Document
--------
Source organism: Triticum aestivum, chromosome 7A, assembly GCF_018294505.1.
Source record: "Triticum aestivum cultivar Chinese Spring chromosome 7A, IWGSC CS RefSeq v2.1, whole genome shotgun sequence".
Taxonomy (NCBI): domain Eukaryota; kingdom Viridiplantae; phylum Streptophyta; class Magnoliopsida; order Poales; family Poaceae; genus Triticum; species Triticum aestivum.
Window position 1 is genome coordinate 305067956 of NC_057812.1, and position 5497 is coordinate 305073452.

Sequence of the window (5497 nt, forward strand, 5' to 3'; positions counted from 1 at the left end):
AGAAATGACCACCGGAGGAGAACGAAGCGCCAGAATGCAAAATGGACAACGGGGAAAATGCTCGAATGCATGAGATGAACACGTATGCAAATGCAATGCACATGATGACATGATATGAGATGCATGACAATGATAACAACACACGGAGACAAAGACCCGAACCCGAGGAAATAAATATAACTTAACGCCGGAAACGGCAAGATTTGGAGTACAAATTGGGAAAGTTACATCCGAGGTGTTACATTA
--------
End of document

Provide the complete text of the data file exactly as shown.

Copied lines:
Source organism: Triticum aestivum, chromosome 7A, assembly GCF_018294505.1.
Source record: "Triticum aestivum cultivar Chinese Spring chromosome 7A, IWGSC CS RefSeq v2.1, whole genome shotgun sequence".
Taxonomy (NCBI): domain Eukaryota; kingdom Viridiplantae; phylum Streptophyta; class Magnoliopsida; order Poales; family Poaceae; genus Triticum; species Triticum aestivum.
Window position 1 is genome coordinate 305067956 of NC_057812.1, and position 5497 is coordinate 305073452.

Sequence of the window (5497 nt, forward strand, 5' to 3'; positions counted from 1 at the left end):
AGAAATGACCACCGGAGGAGAACGAAGCGCCAGAATGCAAAATGGACAACGGGGAAAATGCTCGAATGCATGAGATGAACACGTATGCAAATGCAATGCACATGATGACATGATATGAGATGCATGACAATGATAACAACACACGGAGACAAAGACCCGAACCCGAGGAAATAAATATAACTTAACGCCGGAAACGGCAAGATTTGGAGTACAAATTGGGAAAGTTACATCCGAGGTGTTACATTA